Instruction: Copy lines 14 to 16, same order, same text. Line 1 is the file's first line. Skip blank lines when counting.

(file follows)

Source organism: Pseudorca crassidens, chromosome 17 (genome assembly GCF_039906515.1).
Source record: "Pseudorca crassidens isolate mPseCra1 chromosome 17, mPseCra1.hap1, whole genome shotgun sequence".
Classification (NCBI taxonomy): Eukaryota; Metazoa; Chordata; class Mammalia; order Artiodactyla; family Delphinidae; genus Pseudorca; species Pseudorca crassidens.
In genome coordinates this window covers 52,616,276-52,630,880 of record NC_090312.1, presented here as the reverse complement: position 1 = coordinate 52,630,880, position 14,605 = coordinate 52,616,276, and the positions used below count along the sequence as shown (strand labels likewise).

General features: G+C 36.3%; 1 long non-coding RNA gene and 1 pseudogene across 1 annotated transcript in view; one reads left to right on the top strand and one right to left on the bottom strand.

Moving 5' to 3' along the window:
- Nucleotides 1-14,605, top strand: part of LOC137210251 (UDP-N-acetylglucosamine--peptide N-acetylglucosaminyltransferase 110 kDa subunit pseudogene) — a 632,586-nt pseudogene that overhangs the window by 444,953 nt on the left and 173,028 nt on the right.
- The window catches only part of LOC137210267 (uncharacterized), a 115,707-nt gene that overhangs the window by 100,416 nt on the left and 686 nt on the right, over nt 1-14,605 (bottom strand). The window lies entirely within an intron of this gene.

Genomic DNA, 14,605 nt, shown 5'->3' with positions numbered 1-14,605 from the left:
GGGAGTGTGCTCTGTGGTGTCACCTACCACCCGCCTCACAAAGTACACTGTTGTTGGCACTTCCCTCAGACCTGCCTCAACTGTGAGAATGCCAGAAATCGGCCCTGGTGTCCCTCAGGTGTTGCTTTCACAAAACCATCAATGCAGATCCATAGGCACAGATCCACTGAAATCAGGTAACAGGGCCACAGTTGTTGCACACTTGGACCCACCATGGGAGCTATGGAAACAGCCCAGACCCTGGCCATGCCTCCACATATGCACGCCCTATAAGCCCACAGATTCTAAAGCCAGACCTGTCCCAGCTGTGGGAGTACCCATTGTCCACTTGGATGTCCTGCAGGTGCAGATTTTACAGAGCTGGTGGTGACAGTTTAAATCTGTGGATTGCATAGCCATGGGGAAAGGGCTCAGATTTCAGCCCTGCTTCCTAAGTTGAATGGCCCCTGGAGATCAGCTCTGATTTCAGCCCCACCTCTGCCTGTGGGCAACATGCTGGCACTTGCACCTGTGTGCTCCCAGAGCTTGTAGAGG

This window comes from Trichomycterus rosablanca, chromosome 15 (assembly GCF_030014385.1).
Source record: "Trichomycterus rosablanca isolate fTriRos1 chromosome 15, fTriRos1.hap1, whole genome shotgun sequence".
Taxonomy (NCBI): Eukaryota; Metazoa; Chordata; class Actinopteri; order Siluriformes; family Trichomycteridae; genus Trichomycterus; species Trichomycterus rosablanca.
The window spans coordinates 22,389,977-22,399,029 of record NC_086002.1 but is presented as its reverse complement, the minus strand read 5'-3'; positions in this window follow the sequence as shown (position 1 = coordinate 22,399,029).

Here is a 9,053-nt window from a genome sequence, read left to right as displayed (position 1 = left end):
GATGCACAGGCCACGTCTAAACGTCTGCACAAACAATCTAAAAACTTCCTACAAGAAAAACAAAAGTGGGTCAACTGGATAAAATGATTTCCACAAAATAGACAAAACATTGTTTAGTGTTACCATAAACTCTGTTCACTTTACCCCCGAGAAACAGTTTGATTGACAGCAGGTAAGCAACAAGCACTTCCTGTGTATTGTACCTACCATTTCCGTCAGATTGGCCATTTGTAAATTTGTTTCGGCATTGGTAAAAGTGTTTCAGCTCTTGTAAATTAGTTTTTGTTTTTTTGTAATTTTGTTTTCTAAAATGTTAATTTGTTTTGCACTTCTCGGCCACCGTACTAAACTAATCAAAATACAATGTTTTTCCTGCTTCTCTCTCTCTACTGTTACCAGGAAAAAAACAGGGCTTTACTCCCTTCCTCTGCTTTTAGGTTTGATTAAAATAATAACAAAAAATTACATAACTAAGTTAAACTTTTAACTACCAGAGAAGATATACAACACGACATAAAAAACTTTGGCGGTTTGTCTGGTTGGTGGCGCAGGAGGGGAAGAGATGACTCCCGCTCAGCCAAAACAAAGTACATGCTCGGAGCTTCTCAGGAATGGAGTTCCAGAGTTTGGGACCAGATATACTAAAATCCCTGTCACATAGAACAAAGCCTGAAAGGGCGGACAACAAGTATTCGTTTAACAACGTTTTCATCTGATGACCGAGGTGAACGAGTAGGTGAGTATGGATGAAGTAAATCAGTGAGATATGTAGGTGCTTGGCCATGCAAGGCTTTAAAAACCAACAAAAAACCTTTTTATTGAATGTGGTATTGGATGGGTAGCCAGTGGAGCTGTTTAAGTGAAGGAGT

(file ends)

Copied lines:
The window spans coordinates 22,389,977-22,399,029 of record NC_086002.1 but is presented as its reverse complement, the minus strand read 5'-3'; positions in this window follow the sequence as shown (position 1 = coordinate 22,399,029).

Here is a 9,053-nt window from a genome sequence, read left to right as displayed (position 1 = left end):
GATGCACAGGCCACGTCTAAACGTCTGCACAAACAATCTAAAAACTTCCTACAAGAAAAACAAAAGTGGGTCAACTGGATAAAATGATTTCCACAAAATAGACAAAACATTGTTTAGTGTTACCATAAACTCTGTTCACTTTACCCCCGAGAAACAGTTTGATTGACAGCAGGTAAGCAACAAGCACTTCCTGTGTATTGTACCTACCATTTCCGTCAGATTGGCCATTTGTAAATTTGTTTCGGCATTGGTAAAAGTGTTTCAGCTCTTGTAAATTAGTTTTTGTTTTTTTGTAATTTTGTTTTCTAAAATGTTAATTTGTTTTGCACTTCTCGGCCACCGTACTAAACTAATCAAAATACAATGTTTTTCCTGCTTCTCTCTCTCTACTGTTACCAGGAAAAAAACAGGGCTTTACTCCCTTCCTCTGCTTTTAGGTTTGATTAAAATAATAACAAAAAATTACATAACTAAGTTAAACTTTTAACTACCAGAGAAGATATACAACACGACATAAAAAACTTTGGCGGTTTGTCTGGTTGGTGGCGCAGGAGGGGAAGAGATGACTCCCGCTCAGCCAAAACAAAGTACATGCTCGGAGCTTCTCAGGAATGGAGTTCCAGAGTTTGGGACCAGATATACTAAAATCCCTGTCACATAGAACAAAGCCTGAAAGGGCGGACAACAAGTATTCGTTTAACAACGTTTTCATCTGATGACCGAGGTGAACGAGTAGGTGAGTATGGATGAAGTAAATCAGTGAGATATGTAGGTGCTTGGCCATGCAAGGCTTTAAAAACCAACAAAAAACCTTTTTATTGAATGTGGTATTGGATGGGTAGCCAGTGGAGCTGTTTAAGTGAAGGAGT